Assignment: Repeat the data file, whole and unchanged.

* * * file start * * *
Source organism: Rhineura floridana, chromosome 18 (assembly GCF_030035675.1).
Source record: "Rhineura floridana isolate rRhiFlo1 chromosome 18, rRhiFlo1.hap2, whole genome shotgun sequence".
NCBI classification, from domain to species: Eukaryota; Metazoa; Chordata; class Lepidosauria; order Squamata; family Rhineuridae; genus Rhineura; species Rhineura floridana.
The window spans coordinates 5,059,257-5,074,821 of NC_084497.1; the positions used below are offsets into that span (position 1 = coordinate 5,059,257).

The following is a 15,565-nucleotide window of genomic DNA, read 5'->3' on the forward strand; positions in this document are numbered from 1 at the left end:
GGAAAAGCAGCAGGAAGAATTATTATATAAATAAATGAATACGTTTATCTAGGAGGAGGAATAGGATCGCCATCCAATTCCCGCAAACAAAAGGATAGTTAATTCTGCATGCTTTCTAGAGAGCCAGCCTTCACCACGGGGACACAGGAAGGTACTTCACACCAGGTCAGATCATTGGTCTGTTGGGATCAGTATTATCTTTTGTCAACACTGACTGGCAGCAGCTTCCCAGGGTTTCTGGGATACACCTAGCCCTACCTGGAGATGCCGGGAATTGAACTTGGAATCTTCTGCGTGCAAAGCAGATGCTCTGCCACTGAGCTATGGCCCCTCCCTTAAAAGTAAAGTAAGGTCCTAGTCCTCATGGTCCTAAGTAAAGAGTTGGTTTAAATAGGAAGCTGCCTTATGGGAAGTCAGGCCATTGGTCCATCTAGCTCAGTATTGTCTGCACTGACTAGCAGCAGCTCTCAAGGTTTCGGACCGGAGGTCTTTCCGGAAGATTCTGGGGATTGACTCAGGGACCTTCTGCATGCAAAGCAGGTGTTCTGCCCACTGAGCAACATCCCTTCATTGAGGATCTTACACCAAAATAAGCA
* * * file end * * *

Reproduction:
Source organism: Rhineura floridana, chromosome 18 (assembly GCF_030035675.1).
Source record: "Rhineura floridana isolate rRhiFlo1 chromosome 18, rRhiFlo1.hap2, whole genome shotgun sequence".
NCBI classification, from domain to species: Eukaryota; Metazoa; Chordata; class Lepidosauria; order Squamata; family Rhineuridae; genus Rhineura; species Rhineura floridana.
The window spans coordinates 5,059,257-5,074,821 of NC_084497.1; the positions used below are offsets into that span (position 1 = coordinate 5,059,257).

The following is a 15,565-nucleotide window of genomic DNA, read 5'->3' on the forward strand; positions in this document are numbered from 1 at the left end:
GGAAAAGCAGCAGGAAGAATTATTATATAAATAAATGAATACGTTTATCTAGGAGGAGGAATAGGATCGCCATCCAATTCCCGCAAACAAAAGGATAGTTAATTCTGCATGCTTTCTAGAGAGCCAGCCTTCACCACGGGGACACAGGAAGGTACTTCACACCAGGTCAGATCATTGGTCTGTTGGGATCAGTATTATCTTTTGTCAACACTGACTGGCAGCAGCTTCCCAGGGTTTCTGGGATACACCTAGCCCTACCTGGAGATGCCGGGAATTGAACTTGGAATCTTCTGCGTGCAAAGCAGATGCTCTGCCACTGAGCTATGGCCCCTCCCTTAAAAGTAAAGTAAGGTCCTAGTCCTCATGGTCCTAAGTAAAGAGTTGGTTTAAATAGGAAGCTGCCTTATGGGAAGTCAGGCCATTGGTCCATCTAGCTCAGTATTGTCTGCACTGACTAGCAGCAGCTCTCAAGGTTTCGGACCGGAGGTCTTTCCGGAAGATTCTGGGGATTGACTCAGGGACCTTCTGCATGCAAAGCAGGTGTTCTGCCCACTGAGCAACATCCCTTCATTGAGGATCTTACACCAAAATAAGCA